My 2018 holiday season was delightfully uneventful until a gastrointestinal ailment struck me down on the first of the year and hasn’t entirely let up even today. I will spare you the details.
So what did I do during this time of illness? Watched TV, of course. Too sick to do anything else. Let’s go over what I saw.
Diablero: A Netflix series that can be summed up as the Mexican version of Supernatural, complete with demons, humor, demons, family, demons, and tortillas. I was attracted to it because of the setting (Mexico City) and the style, which was entertainingly colorful and frenetic. Despite that it’s a Mexican production, it follows the new American horror tradition of Us vs. Evil, where demons are defeated by techniques and weapons instead of faith, and all the clergy are fallen or otherwise criminal. Despite this, it’s a fun show. The acting’s fine, the characters are likable, and the story’s got punch. Its attempts to integrate Aztec gods into Christian theology were less successful, but worth watching anyway. I’d like to see a season two.
Travelers Season 3: I’ve talked about Travelers before (having watched the first season during another illness; go figure) and how much I liked it. Season 2 was good: expanded the mythology, deepened the characters, included an overarching plot that was dark and disturbing. Season 3 was great until the last couple of episodes, where they ruined it such that I’m not sure I’m going to bother looking for a season 4. This is your spoiler alert. What they did with season 3 is turn the reason why the Travelers came into a global warming screed. They had to time-travel to the 21st century because this is when global warming becomes too horrible to stop. Which is stupid. Really stupid. I enjoyed the show before because it didn’t poke us with the standard Hollywood issues. Now it has and the bloom’s come off the rose. Not only that, but the screenwriters continued to write themselves into corners and then cheat their way out of it, starting with the first episode and ending with the last, where they’re essentially going to return to an earlier save point in the space-time continuum. Disappointing across the board.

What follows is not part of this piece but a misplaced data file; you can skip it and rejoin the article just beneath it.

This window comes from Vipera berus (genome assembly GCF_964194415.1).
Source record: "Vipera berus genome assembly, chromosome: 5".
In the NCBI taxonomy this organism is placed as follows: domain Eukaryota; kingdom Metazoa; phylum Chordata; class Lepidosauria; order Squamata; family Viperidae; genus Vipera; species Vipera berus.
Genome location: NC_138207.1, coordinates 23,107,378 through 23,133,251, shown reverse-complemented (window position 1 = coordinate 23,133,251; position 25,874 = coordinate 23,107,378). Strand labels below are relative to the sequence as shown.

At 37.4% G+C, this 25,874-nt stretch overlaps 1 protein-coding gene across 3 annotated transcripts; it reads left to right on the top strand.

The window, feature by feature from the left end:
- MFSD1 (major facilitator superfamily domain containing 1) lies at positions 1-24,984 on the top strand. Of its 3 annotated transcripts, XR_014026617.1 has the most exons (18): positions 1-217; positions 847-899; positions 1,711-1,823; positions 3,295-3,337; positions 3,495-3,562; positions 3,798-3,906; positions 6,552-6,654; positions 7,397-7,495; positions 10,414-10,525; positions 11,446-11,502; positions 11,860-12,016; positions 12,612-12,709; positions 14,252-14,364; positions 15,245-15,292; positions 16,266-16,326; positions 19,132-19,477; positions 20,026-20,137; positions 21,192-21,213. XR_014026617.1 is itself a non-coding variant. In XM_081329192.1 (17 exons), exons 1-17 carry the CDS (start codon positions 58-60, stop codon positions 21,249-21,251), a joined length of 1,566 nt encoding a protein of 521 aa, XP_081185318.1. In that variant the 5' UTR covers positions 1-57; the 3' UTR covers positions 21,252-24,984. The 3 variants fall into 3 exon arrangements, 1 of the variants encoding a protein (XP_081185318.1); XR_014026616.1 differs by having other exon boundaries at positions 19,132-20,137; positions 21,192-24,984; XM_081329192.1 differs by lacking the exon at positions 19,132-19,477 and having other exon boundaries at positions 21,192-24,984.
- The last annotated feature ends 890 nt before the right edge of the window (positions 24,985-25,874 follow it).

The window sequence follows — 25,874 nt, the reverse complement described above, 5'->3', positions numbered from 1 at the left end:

The Frozen Dead: There’re not a lot of new ideas in The Frozen Dead, but it works pretty well and you wind up liking all the characters, which is a rarity on television shows. Set in the French Pyrenees, it starts with the murder of a horse and gets pretty dark from there. The madman in the asylum: is he pulling the strings? Is the lead detective drinking too much? What about the nosebleeds? And the wealthy industrialist? You get the picture. Comparisons to Hannibal Lecter are fair, but won’t get in the way of your enjoyment of the show. Think of The Frozen Dead as a frozen pizza: they’re always pretty good, they satisfy your hunger, and there’s always one around if you want a no-trouble meal. At six episodes long, what have you got to lose?
In Order of Disappearance: A Norwegian crime thriller/comedy starring Stellan Skarsgård as a man who drives a snowplow. I know, I know. Thing is, it’s good. Funny, exciting, exactly what you’d want from a movie like this. Vegan crime bosses, Serbian thugs, and stoic Stellan in the middle, dealing with the murder of his son. The more I tell you the more I’ll spoil it, so just take my word for it that it’s a movie you should see, and you’ll have a good time. That’s why we watch movies in the first place, isn’t it?